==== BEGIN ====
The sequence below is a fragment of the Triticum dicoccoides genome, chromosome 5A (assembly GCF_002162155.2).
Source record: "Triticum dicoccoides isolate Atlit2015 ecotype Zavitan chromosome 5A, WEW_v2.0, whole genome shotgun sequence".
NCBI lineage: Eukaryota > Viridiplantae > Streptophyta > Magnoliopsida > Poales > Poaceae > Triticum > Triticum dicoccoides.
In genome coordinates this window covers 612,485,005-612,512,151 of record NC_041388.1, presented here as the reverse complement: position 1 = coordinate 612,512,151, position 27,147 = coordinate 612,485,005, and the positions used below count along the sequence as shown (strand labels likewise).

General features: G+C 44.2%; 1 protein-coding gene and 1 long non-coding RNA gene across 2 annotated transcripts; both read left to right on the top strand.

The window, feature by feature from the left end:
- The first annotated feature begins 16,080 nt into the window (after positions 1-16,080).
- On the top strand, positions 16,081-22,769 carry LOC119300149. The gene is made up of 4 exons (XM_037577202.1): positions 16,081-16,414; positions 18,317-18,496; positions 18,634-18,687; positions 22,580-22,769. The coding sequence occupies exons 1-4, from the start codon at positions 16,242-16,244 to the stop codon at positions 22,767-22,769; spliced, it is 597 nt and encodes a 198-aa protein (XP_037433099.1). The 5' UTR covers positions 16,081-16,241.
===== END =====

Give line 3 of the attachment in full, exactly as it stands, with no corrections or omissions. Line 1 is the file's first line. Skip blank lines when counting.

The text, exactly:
NCBI lineage: Eukaryota > Viridiplantae > Streptophyta > Magnoliopsida > Poales > Poaceae > Triticum > Triticum dicoccoides.